You have robbed the young gallant of nostrils and ears,
And his face now of both is bereft.
But your vengeance remains incomplete it appears;
He has still got another part left.

[Foedasti miserum, marite, moechum,
Et se, qui fuerant prius, requirunt
Trunci naribus auribusque voltus.
Credis te satis esse vindicatum?
Erras: iste potest et irrumare.]

Marcus Valerius Martial
Martial (AD c.39-c.103) Spanish Roman poet, satirist, epigrammatist [Marcus Valerius Martialis]
Epigrams [Epigrammata], Book 2, epigram 83 (2.83) (AD 86) [tr. Pott & Wright (1921)]

(Source (Latin)). Alternate translations:

Thou hast deform'd the poor gallant;
Nor could they justice mercy grant.
His nose so slit and ear so tore,
Now seek in vain the grace they wore.
Now vengeance boasts her ample due.
Fool! mayn't the foe the charge renew?
[tr. Elphinston (1782), 6.2.34]

Husband, you have disfigured the wretched gallant, and his countenance, deprived of nose and ears, regrets the loss of its original form. Do you think that you are sufficiently avenged? You are mistaken: something still remains.
[tr. Bohn's Classical (1859)]

You have disfigured, O' husband, the wretched adulterer, and his face, shorn of nose and ears, misses its former self. Do you believe you are still sufficiently avenged? You mistake; he still has other activities.
[tr. Ker (1919)]

The cuckold finally caught the culprit,
Boxed his ears and broke his jaw.
But hasn't he missed the point?
[tr. Murray (1967)]

Oh husband, you have disfigured your wife's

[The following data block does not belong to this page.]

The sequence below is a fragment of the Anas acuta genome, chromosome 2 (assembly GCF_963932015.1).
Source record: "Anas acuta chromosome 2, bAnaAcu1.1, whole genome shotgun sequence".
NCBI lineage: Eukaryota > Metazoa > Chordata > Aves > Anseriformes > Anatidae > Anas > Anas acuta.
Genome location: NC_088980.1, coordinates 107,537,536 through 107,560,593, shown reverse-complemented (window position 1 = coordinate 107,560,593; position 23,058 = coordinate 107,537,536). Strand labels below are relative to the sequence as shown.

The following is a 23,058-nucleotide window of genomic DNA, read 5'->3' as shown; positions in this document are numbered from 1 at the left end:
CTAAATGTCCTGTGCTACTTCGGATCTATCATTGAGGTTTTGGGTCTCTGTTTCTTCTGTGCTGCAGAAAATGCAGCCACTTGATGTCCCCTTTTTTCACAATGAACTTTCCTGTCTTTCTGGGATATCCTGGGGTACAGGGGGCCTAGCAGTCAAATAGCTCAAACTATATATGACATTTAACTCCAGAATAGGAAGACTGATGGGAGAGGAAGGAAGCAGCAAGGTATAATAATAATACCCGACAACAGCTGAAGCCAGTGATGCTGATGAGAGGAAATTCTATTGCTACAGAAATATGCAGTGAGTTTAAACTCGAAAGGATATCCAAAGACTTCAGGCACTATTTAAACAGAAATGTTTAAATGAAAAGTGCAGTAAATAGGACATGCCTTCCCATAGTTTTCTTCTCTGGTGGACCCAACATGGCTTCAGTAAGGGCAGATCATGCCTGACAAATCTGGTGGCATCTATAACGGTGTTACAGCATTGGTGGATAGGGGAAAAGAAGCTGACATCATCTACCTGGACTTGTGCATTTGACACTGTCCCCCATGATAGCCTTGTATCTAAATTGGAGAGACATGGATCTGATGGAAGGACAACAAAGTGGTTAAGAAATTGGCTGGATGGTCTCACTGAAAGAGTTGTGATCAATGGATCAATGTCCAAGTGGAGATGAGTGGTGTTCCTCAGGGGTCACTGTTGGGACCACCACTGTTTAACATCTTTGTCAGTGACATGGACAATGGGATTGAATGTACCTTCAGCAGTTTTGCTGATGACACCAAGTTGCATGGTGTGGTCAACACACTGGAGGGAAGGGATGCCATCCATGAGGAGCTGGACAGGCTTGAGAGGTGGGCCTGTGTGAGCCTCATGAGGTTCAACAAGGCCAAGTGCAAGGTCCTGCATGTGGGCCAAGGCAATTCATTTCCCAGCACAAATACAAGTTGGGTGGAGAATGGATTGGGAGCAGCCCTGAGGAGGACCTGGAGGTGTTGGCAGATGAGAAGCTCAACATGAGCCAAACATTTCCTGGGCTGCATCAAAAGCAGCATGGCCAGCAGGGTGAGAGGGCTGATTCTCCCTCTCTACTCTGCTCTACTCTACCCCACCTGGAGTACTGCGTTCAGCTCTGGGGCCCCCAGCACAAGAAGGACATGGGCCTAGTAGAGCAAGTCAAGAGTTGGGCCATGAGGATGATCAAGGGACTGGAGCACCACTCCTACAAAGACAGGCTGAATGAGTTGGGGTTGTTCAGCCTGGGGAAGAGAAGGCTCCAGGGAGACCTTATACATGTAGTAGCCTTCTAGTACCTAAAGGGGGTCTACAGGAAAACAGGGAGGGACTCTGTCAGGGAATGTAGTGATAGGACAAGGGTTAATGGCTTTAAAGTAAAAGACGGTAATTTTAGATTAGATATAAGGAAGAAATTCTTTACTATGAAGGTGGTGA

unhappy seducer; with his nose and ears your knife's
satisfied its user. How his face misses
its familiar features! This revenge, it meets your
requirements? He can still ram it up their asses.
[tr. Bovie (1970)]

You took a dire revenge, one hears,
On him who stole your wife,
By cutting off his nose and ears --
It's marred his social life.
Still there's one thing you didn't get
And that could cause you trouble yet.
[tr. O. Pitt-Kethley (1987)]

Husband, you mutilated your wife's unhappy lover, and his face, maimed of nose and ears, misses its former self. Do you suppose you are sufficiently avenged? You err. He can also give suck.
[tr. Shackleton Bailey (1993)]

You have disfigured your wife's unfortunate lover, O husband: his face, deprived of nose and ears, vainly seeks its former state. Do you think you have sufficiently taken revenge? You're wrong. The man can also fuck in the mouth.
[tr. Williams (2004)]

The man gave you the cuckold's horn?
His ears and nose your knife has shorn.
Have you deprived him of a screw?
Just ask his mouth what it can do.
[tr. Wills (2007)]

Husband, you maimed your wife's poor lover.
Shorn of its nose and ears, his face
looks vainly for its former grace.
Do you believe you've done enough?
You're wrong. He still can be sucked off.
[tr. McLean (2014)]

Added on 9-Dec-22 | Last updated 27-Nov-23
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